You could see at a glance that for the time being the man lived in and through his hat. You could see that it cost him sharp torture even to put it on his head, where he could not see it, and it had to take its chance. You could see him searching incessantly for furtive little glimpses of his hat in mirrors, you could see him pathetically reading the fate of his hat in the eyes of strangers, you could see him adjusting his tie as a sort of salute to his hat, as an attempt to live up to his hat. You could see him striving to do none of these things.

For the scenes that follow, where Ella tries not to become engaged to Mr Eccles (I was reminded of the similar fate for Major Archer in J.G. Farrell’s Troubles, who ended up betrothed when he and his lady friend “had kissed behind a screen of leaves and, reaching out to steady himself, he had put his hand down firmly on a cactus, which had rendered many of his parting words insincere”), the reader is well advised to pre-curl their toes in preparation. However it’s in this volume that the story also soars into truly affecting scenes, not least when Ella finds how “painful it would be to go on discussing the man to whom she was engaged with the man she loved,” and the muted emotion of the closing pages brings the trilogy as a whole close to something like greatness.

Even when being cynical about the passing caricatures, Hamilton makes his central characters sympathetic – and, as someone who normally isn’t bothered whether he likes the characters or not, I can report that it was a very nice experience for a change. The book too has a passionate depiction of Hamilton’s city, more in foul weather than fair:

‘Oo, look!’ she said. ‘It’s snowing!’

And it was. Quite hard. Tiny flakes, whirling and scampering down, as though in terror or ecstasy, from the hidden night above. A myriad host of minute invaders, coming to fill, with their delicate but excited concerns, the gloomy plains of electric-lit London.

By the end, through Bob’s obsessive trudging of the prostitutes’ favourite venues in doomed pursuit of Jenny, I felt that I really had walked the streets myself. If only Hamilton hadn’t been so keen on his research, we might have had a few more novels from him yet. Speaking of that, suspicions about Bob’s nature as representation of the author are supported too by the revelation that he writes short stories in his spare time.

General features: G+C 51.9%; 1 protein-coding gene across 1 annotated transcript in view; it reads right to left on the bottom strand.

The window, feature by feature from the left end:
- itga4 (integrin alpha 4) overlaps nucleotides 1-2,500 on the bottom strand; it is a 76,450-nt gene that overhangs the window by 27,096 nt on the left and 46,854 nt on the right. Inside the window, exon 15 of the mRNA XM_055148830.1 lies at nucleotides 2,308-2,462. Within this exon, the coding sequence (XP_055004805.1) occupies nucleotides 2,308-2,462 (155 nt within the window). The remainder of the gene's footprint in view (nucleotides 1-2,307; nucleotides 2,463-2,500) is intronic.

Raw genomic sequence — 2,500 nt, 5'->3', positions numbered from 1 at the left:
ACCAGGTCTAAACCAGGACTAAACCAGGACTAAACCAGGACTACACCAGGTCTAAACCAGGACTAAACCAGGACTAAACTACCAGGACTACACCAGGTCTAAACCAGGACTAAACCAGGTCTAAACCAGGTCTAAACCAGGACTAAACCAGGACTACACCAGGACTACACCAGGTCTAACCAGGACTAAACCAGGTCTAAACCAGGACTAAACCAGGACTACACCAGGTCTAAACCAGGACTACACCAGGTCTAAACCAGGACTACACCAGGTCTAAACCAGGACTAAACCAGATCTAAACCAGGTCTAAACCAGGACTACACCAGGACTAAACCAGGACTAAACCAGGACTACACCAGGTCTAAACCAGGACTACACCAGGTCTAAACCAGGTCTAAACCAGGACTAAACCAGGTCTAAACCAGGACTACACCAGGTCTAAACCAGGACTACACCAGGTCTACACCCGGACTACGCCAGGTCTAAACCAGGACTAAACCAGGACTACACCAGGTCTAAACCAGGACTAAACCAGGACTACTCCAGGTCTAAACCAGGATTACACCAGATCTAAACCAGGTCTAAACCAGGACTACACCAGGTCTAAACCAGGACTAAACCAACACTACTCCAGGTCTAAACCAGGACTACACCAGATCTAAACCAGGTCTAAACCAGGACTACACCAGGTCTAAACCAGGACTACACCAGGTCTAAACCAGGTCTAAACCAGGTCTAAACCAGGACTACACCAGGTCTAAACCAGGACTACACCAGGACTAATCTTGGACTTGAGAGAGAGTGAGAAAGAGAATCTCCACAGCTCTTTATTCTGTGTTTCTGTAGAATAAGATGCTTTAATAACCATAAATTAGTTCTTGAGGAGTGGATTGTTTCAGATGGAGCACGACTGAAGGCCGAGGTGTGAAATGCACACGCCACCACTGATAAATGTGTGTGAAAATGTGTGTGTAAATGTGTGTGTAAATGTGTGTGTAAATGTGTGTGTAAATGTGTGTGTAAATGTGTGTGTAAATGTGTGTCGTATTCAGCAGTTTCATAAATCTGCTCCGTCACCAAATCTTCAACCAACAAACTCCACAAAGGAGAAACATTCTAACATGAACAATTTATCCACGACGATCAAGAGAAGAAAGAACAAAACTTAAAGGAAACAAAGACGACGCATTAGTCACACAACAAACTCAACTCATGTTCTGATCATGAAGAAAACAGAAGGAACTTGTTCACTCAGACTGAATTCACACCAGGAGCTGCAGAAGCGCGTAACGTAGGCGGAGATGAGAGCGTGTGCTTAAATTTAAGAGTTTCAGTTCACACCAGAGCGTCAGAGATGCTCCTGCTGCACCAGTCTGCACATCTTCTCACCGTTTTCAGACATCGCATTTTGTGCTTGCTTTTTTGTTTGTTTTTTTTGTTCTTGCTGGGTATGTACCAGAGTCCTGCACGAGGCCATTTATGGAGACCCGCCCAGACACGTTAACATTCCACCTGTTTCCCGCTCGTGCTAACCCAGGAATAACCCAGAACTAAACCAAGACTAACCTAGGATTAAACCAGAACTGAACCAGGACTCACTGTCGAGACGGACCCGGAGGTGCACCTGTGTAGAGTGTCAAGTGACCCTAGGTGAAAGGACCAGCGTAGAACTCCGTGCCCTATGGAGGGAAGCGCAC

And then he gave up doing that, and took to dreaming again – dreaming about a great novel that he would one day write. This would take the form mostly employed by young novelists who have never written any novels. That is to say, it would hardly be a novel at all, but all novels in one, life itself – its mystery, its beauty, its grotesquerie, its humour, its sadness, its terror. And it would take, possibly, years and years to write, and it would put you in a class with Hugo, Tolstoy, and Dreiser.

Pah! Who wants the company of those major writers when you can get all the mystery, beauty, grotesquerie, humour, sadness and terror you could wish for, all in a perfect minor key, right here?


  1. As you know, I have the world’s longest reading queue and although this particular Hamilton is not in the queue his “Hangover Square” has been sitting there gathering dust for about two years. I may just have to bump it up for a summer read.

    I quite like Jean Rhys and I have been informed that the two are of a similar ilk in terms of describing the seedy side of London life. Don’t know if you agree?

  2. Well, I have heard of Patrick Hamilton before, but never investigated him further, and now I have an urge to add this trilogy to the list that lies beside me on my desk as I type of books to buy as soon as I get some time and money and finish all the other paperbacks and hardbacks I have on the go.

    I have to confess since googling ‘Netherland’ after reading it and coming across your blog (I left some comments on that work underneath your review), I have become a regular reader of your blog, and you have an appreciative reader in me.

    One last thing — I feel that after reading this review, I may finally have the ideal work to read on those afternoons and early evenings in which you sequester yourself in the corner of a quiet pub sipping a few pints and reading a novel. Maybe subject matter and surrounding will at last be truthfully matched? Let’s see. Once again, thanks for the review.

  3. Thanks for your kind words, kelskels and Paul – which are very much appreciated. Paul, naturally I remember your valuable comments on Netherland. I think this book is a perfect pub-corner read, and you must let me know if the experience is rewarding!

    Mrinal, I read this book on holiday, so had an opportunity to get through it quite quickly. I think I read each of the three volumes in about a day each. Otherwise, I think my ‘secret’ is simply to bring a book with me everywhere I go, and (crucially, I understand from friends who aren’t in this position) not having children – yet!